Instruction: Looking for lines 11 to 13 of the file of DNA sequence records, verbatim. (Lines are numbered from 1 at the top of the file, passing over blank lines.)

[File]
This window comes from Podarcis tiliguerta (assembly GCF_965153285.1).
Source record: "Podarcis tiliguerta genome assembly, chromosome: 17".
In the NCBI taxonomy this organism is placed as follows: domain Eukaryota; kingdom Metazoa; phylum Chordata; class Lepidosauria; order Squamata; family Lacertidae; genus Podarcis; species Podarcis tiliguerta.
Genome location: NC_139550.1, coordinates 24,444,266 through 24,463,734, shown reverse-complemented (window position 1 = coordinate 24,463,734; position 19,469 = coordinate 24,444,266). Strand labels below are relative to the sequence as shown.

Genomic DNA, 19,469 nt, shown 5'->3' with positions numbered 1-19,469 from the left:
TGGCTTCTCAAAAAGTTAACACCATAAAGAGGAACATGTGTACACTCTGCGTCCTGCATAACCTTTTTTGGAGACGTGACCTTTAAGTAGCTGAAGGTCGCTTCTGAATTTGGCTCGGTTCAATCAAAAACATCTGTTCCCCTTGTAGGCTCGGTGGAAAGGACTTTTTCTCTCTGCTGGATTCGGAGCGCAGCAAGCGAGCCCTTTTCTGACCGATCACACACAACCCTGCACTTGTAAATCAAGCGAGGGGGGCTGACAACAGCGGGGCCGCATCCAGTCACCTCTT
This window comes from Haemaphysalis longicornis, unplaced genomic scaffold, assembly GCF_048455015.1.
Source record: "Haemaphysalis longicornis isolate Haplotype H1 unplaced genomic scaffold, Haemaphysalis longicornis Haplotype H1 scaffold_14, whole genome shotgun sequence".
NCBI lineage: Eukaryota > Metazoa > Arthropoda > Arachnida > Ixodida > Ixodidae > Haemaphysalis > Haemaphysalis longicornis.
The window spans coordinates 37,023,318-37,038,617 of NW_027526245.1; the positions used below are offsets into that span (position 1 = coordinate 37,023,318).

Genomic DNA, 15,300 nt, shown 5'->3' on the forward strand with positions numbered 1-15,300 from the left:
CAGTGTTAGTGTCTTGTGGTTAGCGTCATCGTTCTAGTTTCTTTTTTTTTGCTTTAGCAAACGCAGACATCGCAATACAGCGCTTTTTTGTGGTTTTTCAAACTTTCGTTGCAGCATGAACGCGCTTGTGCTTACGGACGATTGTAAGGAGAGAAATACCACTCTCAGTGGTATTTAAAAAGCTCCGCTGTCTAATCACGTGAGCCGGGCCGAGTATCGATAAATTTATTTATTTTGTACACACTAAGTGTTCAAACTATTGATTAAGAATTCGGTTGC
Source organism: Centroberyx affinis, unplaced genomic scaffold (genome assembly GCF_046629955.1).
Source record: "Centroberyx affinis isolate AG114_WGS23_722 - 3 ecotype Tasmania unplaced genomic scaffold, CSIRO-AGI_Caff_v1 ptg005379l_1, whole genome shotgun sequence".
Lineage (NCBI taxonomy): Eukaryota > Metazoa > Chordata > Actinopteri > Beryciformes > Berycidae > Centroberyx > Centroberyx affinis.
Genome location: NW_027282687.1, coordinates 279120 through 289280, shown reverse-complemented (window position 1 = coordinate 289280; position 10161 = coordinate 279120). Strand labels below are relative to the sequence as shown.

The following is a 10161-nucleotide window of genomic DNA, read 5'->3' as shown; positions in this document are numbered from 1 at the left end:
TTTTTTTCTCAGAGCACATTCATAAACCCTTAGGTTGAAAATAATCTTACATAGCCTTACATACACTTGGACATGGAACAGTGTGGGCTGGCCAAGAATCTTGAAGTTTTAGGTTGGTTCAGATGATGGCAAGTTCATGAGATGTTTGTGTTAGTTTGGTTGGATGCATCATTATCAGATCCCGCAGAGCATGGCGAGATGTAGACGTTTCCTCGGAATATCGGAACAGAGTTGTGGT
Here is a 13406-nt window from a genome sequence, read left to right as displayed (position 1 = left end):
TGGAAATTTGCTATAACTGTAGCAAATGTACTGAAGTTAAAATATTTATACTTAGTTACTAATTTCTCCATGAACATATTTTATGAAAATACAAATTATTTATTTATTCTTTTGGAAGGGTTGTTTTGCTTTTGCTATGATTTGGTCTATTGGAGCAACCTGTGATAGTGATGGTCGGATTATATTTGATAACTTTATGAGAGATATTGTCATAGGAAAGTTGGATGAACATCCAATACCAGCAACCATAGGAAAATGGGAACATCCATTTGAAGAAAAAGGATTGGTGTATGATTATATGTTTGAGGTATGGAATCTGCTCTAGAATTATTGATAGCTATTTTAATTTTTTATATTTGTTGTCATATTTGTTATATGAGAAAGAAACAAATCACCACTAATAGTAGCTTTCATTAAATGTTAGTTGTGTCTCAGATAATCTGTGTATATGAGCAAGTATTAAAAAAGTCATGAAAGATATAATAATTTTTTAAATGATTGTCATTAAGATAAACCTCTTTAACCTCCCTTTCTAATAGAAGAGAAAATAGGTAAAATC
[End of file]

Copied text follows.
Genomic DNA, 15,300 nt, shown 5'->3' on the forward strand with positions numbered 1-15,300 from the left:
CAGTGTTAGTGTCTTGTGGTTAGCGTCATCGTTCTAGTTTCTTTTTTTTTGCTTTAGCAAACGCAGACATCGCAATACAGCGCTTTTTTGTGGTTTTTCAAACTTTCGTTGCAGCATGAACGCGCTTGTGCTTACGGACGATTGTAAGGAGAGAAATACCACTCTCAGTGGTATTTAAAAAGCTCCGCTGTCTAATCACGTGAGCCGGGCCGAGTATCGATAAATTTATTTATTTTGTACACACTAAGTGTTCAAACTATTGATTAAGAATTCGGTTGC
Source organism: Centroberyx affinis, unplaced genomic scaffold (genome assembly GCF_046629955.1).